UX versus User Security: Part four

Part four: Supporting user experience through education  

By François Amigorena, CEO, IS Decisions

The bigger the organisation, the bigger the threats can be — all it takes is one small mistake from an employee and the whole organisation can be put at risk. But at the same time, it’s not practical to be there to hold every employee’s hand and ensure that they always do the right thing. Ultimately you need to empower employees with clear guidance and training about the risks and then trust them to make the right decisions about downloading unsolicited attachments or sharing passwords.

Our guide UX versus User Security features a survey of 500 IT Security Managers from the UK and US which confirms that employees on both sides of the Atlantic generally do feel trusted by their employers, with only 1% strongly disagreeing. However, when asked if they felt empowered to make the right security choices there is a bigger divide of trust — 80% agreeing in the US compared with just 56% in the UK.

Most organisations base their trust in employees on an assumption that if they give staff the right advice that they will take some personal ownership for their part in the organisation’s security. To a certain extent that is true, but it can’t be taken for granted because at end of the day employees have a job to do, so in times of high stress the organisation’s security can easily fall off the priority list.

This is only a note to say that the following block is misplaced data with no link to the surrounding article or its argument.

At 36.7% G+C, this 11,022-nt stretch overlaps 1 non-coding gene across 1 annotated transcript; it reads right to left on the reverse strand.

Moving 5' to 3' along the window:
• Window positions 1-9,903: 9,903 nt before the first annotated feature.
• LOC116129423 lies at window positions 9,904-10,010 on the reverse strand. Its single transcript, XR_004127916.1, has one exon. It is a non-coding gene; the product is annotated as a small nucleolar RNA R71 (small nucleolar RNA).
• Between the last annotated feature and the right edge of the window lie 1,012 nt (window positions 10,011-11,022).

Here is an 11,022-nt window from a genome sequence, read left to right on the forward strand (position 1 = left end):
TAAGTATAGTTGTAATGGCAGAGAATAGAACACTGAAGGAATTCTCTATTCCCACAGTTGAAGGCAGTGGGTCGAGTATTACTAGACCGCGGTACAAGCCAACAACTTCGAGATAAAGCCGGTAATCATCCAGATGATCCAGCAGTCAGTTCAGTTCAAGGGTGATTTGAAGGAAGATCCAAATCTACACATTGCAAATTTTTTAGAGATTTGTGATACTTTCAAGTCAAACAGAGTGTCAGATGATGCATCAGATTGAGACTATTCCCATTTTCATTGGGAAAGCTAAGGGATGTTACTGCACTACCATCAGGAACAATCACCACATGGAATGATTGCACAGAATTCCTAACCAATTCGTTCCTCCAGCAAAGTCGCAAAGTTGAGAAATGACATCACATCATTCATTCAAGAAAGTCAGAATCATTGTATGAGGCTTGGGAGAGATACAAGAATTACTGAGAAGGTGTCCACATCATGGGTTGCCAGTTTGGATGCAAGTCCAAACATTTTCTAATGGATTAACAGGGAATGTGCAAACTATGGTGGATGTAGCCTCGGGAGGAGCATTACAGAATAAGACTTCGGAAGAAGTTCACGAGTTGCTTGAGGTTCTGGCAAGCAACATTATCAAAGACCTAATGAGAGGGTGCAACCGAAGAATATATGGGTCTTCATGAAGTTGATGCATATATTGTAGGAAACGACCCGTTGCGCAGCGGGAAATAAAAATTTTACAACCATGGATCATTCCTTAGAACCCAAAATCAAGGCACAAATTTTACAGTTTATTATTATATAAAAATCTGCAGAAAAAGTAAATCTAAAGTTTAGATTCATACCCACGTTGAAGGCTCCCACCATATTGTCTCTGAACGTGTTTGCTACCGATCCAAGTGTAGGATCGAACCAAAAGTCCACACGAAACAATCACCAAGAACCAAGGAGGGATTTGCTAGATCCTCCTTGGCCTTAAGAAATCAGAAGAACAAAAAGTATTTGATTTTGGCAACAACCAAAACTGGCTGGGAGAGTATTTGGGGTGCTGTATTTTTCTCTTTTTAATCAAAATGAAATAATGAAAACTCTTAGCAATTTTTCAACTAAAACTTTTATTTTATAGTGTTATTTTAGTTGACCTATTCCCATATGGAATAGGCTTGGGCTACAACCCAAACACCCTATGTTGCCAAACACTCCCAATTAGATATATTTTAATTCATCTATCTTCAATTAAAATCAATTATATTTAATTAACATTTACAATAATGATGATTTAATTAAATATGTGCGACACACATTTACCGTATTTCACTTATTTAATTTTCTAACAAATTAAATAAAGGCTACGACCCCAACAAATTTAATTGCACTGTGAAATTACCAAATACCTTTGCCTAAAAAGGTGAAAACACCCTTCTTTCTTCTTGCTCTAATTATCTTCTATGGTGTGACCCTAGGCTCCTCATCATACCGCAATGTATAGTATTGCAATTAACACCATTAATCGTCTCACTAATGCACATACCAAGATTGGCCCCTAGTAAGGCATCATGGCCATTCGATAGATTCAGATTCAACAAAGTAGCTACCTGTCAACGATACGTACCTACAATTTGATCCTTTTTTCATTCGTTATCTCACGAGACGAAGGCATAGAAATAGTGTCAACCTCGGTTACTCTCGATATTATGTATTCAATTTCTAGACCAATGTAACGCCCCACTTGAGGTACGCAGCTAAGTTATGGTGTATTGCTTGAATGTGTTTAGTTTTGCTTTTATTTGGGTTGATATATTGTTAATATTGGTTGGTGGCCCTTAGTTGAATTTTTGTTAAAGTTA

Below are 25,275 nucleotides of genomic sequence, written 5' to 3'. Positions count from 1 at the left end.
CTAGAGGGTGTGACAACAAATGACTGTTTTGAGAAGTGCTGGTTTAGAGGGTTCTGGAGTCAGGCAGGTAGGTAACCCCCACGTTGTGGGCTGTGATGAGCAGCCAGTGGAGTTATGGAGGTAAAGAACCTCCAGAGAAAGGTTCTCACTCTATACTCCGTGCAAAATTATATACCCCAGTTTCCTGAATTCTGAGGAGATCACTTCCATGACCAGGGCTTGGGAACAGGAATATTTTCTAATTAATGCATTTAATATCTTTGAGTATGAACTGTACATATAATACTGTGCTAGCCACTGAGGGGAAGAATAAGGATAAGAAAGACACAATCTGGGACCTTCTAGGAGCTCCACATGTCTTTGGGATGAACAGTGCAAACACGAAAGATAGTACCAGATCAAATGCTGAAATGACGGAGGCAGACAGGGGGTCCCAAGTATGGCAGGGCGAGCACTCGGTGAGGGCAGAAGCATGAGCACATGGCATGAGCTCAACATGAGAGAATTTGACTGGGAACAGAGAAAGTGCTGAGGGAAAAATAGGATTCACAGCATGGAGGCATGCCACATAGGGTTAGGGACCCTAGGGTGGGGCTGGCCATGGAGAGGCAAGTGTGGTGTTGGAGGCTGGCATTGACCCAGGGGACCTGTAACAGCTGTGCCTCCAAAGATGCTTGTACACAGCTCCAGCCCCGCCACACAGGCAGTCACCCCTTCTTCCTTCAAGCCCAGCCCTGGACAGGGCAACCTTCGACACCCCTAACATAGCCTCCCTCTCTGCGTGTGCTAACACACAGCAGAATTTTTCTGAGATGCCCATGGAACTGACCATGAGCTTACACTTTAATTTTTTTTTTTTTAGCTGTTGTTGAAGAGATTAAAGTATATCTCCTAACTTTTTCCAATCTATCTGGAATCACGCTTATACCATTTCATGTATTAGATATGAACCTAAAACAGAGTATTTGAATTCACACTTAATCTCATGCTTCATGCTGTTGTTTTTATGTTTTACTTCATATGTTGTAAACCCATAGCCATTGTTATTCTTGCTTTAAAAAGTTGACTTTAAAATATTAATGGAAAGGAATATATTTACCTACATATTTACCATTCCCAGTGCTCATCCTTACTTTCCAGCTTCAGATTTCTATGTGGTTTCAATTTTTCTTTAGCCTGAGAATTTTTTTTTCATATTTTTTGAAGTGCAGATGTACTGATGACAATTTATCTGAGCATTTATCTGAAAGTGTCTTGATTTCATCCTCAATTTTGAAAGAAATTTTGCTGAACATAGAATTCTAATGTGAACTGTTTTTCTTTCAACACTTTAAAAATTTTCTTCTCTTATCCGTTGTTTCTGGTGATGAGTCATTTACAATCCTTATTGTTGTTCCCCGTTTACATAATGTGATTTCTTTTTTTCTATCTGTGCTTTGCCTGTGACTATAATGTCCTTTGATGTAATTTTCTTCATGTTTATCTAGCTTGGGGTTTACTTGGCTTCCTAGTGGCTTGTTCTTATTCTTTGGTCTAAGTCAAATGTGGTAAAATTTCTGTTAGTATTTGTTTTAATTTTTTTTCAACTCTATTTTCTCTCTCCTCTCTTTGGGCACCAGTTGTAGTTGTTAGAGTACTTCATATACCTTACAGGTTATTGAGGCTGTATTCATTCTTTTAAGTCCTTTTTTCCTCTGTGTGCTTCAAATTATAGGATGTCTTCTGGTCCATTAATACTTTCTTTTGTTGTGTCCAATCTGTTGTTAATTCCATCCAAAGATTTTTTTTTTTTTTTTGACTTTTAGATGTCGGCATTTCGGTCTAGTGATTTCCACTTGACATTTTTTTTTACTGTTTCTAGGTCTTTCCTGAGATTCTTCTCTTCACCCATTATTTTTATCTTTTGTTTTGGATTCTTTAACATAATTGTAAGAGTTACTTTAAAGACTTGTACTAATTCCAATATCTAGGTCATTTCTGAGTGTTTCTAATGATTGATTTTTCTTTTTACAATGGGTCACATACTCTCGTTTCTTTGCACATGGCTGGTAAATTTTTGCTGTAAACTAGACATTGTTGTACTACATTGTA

My advice to help your employees avoid careless mistakes and discourage malicious activities is setting up real-time IT security alerts and notifications to go directly to them if their credentials are being used elsewhere (rather than just the sysadmin). These alerts can be set up alongside admin-controlled restrictions designed to stop careless behaviour on the spot. By giving employees more visibility, they not only feel empowered to show good user security behaviour, but you also defend the organisation against those with malicious intentions.

It is obviously important for organisations to have a way to detect possible compromised credentials. But it is not just about detecting a breach, it’s important to have security protocols in place to help minimise data loss as quickly as possible. And if your employees are trained to notice when something is not right and flag it as soon as possible, it can really help minimise this loss.